• Release Date : 26 January 2017
  • Publisher : Open Dissertation Press
  • Genre : Medical
  • Pages : 202 pages
  • ISBN 13 : 1361028394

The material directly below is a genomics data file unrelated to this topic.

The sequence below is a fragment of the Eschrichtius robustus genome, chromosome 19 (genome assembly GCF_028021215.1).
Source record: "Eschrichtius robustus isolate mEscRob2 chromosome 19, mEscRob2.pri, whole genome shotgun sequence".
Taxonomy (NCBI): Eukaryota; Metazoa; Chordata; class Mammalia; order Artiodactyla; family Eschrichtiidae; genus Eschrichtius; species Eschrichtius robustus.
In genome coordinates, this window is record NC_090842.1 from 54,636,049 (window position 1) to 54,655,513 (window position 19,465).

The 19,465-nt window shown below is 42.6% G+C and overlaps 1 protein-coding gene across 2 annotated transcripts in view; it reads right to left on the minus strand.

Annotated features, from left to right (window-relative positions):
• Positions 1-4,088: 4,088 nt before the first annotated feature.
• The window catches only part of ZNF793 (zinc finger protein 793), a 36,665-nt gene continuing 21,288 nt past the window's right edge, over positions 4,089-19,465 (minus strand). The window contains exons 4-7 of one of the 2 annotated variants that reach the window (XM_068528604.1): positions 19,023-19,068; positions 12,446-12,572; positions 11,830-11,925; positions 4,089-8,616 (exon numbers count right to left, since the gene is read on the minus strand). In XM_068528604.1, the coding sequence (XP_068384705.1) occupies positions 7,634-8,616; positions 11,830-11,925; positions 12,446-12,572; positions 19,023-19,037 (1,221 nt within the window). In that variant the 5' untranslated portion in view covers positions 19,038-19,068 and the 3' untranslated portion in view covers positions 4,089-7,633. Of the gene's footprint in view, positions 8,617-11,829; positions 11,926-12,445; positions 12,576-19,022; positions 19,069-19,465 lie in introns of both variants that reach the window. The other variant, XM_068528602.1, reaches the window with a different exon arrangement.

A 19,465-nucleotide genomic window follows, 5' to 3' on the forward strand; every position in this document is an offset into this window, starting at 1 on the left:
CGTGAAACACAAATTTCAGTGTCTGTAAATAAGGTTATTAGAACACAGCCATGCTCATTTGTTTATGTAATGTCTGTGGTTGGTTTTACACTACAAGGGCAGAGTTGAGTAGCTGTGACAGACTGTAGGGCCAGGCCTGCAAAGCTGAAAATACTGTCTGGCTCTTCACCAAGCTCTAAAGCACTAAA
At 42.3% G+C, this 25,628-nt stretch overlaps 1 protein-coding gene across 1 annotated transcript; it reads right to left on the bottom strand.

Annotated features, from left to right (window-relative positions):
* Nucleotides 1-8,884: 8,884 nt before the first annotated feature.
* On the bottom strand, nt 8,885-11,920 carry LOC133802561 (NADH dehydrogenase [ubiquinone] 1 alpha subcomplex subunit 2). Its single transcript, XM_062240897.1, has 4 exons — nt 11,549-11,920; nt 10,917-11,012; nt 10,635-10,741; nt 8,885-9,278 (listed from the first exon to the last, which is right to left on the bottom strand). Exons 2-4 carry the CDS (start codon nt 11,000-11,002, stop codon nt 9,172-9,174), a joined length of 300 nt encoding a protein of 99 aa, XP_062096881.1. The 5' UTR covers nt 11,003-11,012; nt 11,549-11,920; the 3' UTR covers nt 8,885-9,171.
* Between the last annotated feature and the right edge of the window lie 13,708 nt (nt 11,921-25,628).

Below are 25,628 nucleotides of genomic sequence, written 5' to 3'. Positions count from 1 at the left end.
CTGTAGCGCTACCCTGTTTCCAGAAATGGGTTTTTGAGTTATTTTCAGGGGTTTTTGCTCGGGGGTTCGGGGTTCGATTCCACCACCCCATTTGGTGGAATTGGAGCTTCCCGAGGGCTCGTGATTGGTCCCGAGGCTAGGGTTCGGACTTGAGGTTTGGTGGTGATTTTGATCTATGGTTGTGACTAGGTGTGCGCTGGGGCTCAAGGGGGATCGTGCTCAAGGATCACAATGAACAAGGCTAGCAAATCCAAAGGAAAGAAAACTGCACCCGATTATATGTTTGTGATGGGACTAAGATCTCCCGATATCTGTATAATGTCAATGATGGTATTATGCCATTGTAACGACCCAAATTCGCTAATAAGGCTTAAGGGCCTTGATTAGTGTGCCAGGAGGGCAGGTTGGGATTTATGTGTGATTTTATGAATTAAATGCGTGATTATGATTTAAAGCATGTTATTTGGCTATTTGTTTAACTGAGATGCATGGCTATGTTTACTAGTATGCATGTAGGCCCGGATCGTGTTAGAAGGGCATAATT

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Download or read book entitled ROLE OF HUMAN CHORIONIC GONADO by author: Kam-Hei So which was release on 26 January 2017 and published by Open Dissertation Press with total page 202 pages . This book available in PDF, EPUB and Kindle Format. This dissertation, "Role of Human Chorionic Gonadotropin (HCG) on Embryo Attachment Onto Oviductal Epithelial Cells Through Downregulation of Olfactomedin-1 (OLFM1)" by Kam-hei, So, 蘇錦熙, was obtained from The University of Hong Kong (Pokfulam, Hong Kong) and is being sold pursuant to Creative Commons: Attribution 3.0 Hong Kong License. The content of this dissertation has not been altered in any way. We have altered the formatting in order to facilitate the ease of printing and reading of the dissertation. All rights not granted by the above license are retained by the author. Abstract: Tubal ectopic pregnancy (TEP) occurs in 2% of pregnancy and is potentially fatal to pregnant women because of the risk of Fallopian tube/oviduct rupture. The causes of ectopic pregnancy are associated with pelvic infection, tobacco smoking and the use of assisted reproductive technology. However, the underlying mechanism leading to TEP remains largely unknown. Results from recent studies suggested that human chorionic gonadotrophin (hCG) stimulates miRNA expression in female reproductive tract and miRNAs play important roles on various biological processes. In silico analysis identified miRNA-212 may regulate Olfactomedin-1 (Olfm1) expression which was found to be down-regulated in endometrial epithelium during embryo implantation. Therefore, we hypothesized that embryo-derived hCG stimulates miRNA-212 expression, down-regulated Olfm1 expression in the Fallopian epithelium and favor embryo attachment leading to ectopic pregnancy. Furthermore, the effect of hCG binding onto LH/CG receptor (LH/CGR) and the downstream protein kinase and Wnt signaling pathways was investigated. It was found that Olfm1 was down-regulated and LH/CGR was up-regulated at the luteal phase of the menstrual cycle in the human Fallopian tube. hCG (25IU/ml) down-regulated Olfm1 in human oviductal epithelial cells (OE-E6/E7). Both hCG (25IU/ml) and hCG beta subunit increased JAR spheroids (blastocyst surrogate) attachment rate onto OE-E6/E7 cells. Knockdown of LH/CGR siRNA reduces, while knockdown of Olfm1 siRNA increases spheroids attachment, respectively. Progesterone (60nM) increased attachment rate and up-regulated the expression of LH/CGR. LH/CGR could activate its downstream signaling pathways through either protein kinase A or protein kinase C. PKA activator (Forskolin) has no effect on spheroid attachment; while PKC activator (PMA) increased attachment rate, suggesting hCG promotes spheroids attachment through PKC signaling pathway. Furthermore, hCG activates Erk and Wnt signaling pathways; while knockdown of LH/CGR abolished the effect of hCG on Erk activation in OE-E6/E7 cells. Similarly, Erk or Wnt activator down-regulated Olfm1, while Erk or Wnt inhibitor up-regulated Olfm1 expression and stimulates spheroid attachment in OE-E6/E7 cells. In line with this, immunohistochemistry of human Fallopian tubes obtained from ectopic pregnancy and normal non-pregnant women showed activation of Erk signaling pathway in the epithelium of TEP samples. In silico analysis of the promoter region of hsa-miR212 revealed binding site of LEF-1, a Wnt signaling transcriptional factor. Chromatin immunoprecipitaiton showed binding of LEF-1 to the promoter region of hsa-miR212. Hsa-miR212 mimic down-regulated Olfm1 and promoted spheroids attachment; while hsa-miR212 inhibitor up-regulated Olfm1 and suppressed spheroids attachment. To summarize, our results demonstrated that hCG (25IU/ml) act through LH/CGR, activates Erk and Wnt signaling pathways, induces miR-212 expression and down-regulates Olfm1, which favors embryo attached onto oviductal epithelial cells for TEP. Subjects: Epithelial cells Chorionic gonadotropins Embryology, Human Oviduct